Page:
Why Flaxseeds Could Be Key To Aging Well

Those tiny little seeds you see sprinkled on crackers and muffins seem insignificant, but flaxseed packs serious nutritional power. According to Healthline, a tablespoon of flaxseeds has 55 calories and 2.8 grams of fiber. Up to 80% of that fiber is insoluble fiber, which means that it helps keep you regular. Flaxseeds also have soluble fiber that keeps your cholesterol and blood sugar levels in check while keeping your gut healthy. They have 4.3 grams of fat per tablespoon, and most of that fat comes from omega-6 and omega-3 fatty acids. Flaxseeds are rich in alpha-linolenic acid (ALA), which is an essential omega-3 (via Healthline).

A 2014 article in the Journal of Food Science and Technology called flaxseed not only a "functional food" but also "medicine." That's because flaxseed has been linked with reductions in cardiovascular disease, arthritis, and osteoporosis, just to name a few. In fact, there are many ways in which flaxseeds can benefit health, specifically in regards to helping you as you age.

How flaxseeds help with aging

The fiber in flaxseeds can be especially beneficial as we age. According to a 2015 meta-analysis in American Journal of Epidemiology, each 10-gram increase in fiber intake was associated with a 10% reduction in the risk of death. A 2015 review in the Journal of Food Science and Technology said that the fiber in flaxseed can protect against cardiovascular disease by lowering cholesterol and blood glucose. High cholesterol levels and blood sugar can influence the likelihood of Alzheimer's Disease, according to the National Institute on Aging.

Lignans play a role in our digestive health, and you'll find plenty of them in flaxseed (via Oregon State University). Lignans also help lower blood pressure, and some evidence has linked lignans with a lowered risk of hormone-related cancers such as breast cancer. Because many diseases are often linked with chronic inflammation, diets rich in lignans have been linked to reduced levels of chronic inflammation (per a 2014 study in Cancer Causes & Control). Regulating inflammation can also intervene in the aging process, according to a 2020 article in The FEBS Journal.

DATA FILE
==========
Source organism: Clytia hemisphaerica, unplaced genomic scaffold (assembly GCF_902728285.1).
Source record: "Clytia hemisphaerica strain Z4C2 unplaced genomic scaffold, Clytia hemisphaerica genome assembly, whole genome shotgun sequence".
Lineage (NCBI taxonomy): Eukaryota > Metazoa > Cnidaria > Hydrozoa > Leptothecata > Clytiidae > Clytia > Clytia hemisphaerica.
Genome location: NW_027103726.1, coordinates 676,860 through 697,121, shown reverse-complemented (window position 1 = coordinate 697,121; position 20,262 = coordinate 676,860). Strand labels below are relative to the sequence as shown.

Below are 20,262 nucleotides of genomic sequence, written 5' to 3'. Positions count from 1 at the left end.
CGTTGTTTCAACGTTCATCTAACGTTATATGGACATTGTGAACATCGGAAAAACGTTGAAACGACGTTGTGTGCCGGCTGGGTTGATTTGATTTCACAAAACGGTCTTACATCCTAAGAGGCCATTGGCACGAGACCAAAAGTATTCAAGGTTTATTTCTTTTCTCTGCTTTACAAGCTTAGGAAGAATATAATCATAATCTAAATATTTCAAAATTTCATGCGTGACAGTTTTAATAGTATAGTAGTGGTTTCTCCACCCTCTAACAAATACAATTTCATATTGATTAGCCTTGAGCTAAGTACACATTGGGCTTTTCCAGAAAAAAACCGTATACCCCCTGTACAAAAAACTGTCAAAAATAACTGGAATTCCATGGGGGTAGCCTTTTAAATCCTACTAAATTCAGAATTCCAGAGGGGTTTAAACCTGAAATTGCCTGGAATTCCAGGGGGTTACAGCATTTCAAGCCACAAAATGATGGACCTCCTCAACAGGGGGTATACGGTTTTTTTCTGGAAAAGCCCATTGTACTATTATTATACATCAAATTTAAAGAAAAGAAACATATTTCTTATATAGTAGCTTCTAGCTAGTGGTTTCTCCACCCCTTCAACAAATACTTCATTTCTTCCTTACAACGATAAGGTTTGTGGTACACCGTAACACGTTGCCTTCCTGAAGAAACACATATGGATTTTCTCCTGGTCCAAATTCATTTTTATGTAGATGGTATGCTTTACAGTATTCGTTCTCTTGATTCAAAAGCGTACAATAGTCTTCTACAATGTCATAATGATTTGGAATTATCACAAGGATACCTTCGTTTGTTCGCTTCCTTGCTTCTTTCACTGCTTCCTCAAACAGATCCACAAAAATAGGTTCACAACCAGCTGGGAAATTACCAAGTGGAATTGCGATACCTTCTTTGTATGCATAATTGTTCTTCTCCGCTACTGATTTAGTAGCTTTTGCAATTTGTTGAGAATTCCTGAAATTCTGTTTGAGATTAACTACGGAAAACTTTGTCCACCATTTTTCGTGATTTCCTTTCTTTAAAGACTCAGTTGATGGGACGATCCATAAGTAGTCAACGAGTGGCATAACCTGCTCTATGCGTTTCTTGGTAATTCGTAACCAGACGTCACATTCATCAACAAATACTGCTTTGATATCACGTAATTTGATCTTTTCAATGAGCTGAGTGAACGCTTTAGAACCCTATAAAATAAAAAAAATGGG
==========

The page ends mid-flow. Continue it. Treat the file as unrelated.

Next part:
The alpha-linolenic acid (ALA) in flaxseed can also ward off inflammation and conditions such as heart disease, asthma, and high blood pressure, according to Mount Sinai. A 2015 study in BioMed Research International suggested that ALA might protect the brain against neurological disorders. Aging adults are more susceptible to neurological disorders such as strokes, Alzheimer's disease, and Parkinson's disease (per Reliant Medical Group).

How to get more flaxseed in your diet

If you want to add more healthy flaxseed to your diet, your digestive system might not like the whole flaxseed. Besides, the seeds themselves might pass through your system without extracting the nutrients (via Mayo Clinic). Therefore, it's best to buy flaxseeds whole and then grind them at home in a coffee grinder to make them easier to digest. You can buy them already ground at the store, but they won't last as long, according to Cleveland Clinic. Flax oil has an even shorter shelf life, and it lacks fiber. Be sure to check any expiration date because flaxseed can smell rancid after a while.

You can add ground flaxseed to breakfast cereals or yogurt, or mix them with a condiment when making a sandwich (per Mayo Clinic). To make your baking a little healthier, add a little ground flaxseed to replace some of the flour (via WebMD).

If your diet isn't already rich in fiber, adding too much flaxseed could cause digestive issues such as bloating. Therefore, start with a little flax at a time until your system adjusts (via Healthline).